Though a hospital is the safest place to be in at the time of an illness, it ought to be infected with certain pathogens. A study conducted by a set of scientists at Memorial Sloan Kettering Cancer Center in New York, the Medical University of South Carolina, and the Ralph H. Johnson VA Medical Centre, both in Charleston, presented that usage of antimicrobial copper surfaces in ICUs apparently led to 97% decrease in bacteria, that leads to hospital acquired infections. The study also put forth that the aforementioned method seemingly lowers risks of an infection by 40%.
The study’s paramount aim was to gauge the efficiency of antimicrobial copper in lowering the number of infection causing bacteria in hospitals and to affirm if it would eventually lead to reduction of risks accompanying such infections. The study progressed as the scientists replaced commonly touched items like beds, tray tables, calling switches and IV poles with antimicrobial copper versions. It came to fore that the lowering rate of antimicrobial coppers appeared rather similar to the one attained by ‘terminal cleaning’ of hospital rooms.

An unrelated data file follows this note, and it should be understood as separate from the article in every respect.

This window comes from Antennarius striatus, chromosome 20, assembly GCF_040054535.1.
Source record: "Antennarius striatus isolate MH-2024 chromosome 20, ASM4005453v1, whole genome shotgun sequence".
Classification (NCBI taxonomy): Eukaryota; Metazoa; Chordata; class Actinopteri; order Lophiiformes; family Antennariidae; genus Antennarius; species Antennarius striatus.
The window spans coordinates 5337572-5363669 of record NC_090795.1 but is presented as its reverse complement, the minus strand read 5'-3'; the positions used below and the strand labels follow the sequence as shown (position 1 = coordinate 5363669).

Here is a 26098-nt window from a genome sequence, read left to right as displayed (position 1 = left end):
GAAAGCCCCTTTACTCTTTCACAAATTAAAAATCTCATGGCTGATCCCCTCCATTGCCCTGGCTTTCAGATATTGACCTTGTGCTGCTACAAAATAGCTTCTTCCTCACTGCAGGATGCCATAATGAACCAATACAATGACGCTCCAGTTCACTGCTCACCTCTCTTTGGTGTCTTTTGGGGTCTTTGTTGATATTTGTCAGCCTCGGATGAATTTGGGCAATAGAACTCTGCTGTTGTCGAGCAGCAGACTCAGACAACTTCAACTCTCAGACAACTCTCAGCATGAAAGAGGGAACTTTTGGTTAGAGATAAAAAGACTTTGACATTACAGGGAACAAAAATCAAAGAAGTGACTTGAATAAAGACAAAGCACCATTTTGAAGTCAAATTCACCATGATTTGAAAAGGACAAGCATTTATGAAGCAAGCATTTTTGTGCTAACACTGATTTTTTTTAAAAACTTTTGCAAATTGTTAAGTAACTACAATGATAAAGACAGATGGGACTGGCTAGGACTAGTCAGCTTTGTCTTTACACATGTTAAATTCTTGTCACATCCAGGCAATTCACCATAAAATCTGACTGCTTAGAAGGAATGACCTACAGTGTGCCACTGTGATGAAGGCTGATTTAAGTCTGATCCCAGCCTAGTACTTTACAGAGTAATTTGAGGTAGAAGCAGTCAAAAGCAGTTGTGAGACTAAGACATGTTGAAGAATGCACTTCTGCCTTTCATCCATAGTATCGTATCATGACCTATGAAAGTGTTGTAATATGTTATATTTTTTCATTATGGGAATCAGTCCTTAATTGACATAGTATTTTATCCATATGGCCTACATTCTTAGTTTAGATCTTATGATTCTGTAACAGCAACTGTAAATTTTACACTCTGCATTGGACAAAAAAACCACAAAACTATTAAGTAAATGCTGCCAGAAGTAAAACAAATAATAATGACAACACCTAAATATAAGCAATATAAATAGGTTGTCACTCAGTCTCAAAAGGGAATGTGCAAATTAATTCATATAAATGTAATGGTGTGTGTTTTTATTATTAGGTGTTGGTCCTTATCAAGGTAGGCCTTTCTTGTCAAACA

Dr. Michael Schmidt, Professor and Vice Chairman of Microbiology and Immunology at MUSC, who presented the results at ICPIC, shared, “Bacteria present on ICU room surfaces are probably responsible for up to 80 percent of patient infections, demonstrating how critical it is to keep hospitals clean. The copper objects used in the clinical trial lowered microbial levels and supplemented cleaning protocols.”
Hospital patients stand a 1:20 risk of acquiring an infection and death thereafter. Distinct laboratory trials have presented that a 2 hour exposure of antimicrobial copper version of daily utility commodities when regularly sanitized, apparently kill 99.9% of bacteria. The bacteria that are supposedly destroyed in the process are MRSA, VRE, Staphylococcus aureus, Enterobacter aerogenes, Pseudomonas aeruginosa, and E. coli O157:H7.
The findings were presented at the World Health Organization’s 1st International Conference on Prevention and Infection Control (ICPIC) in Geneva, Switzerland.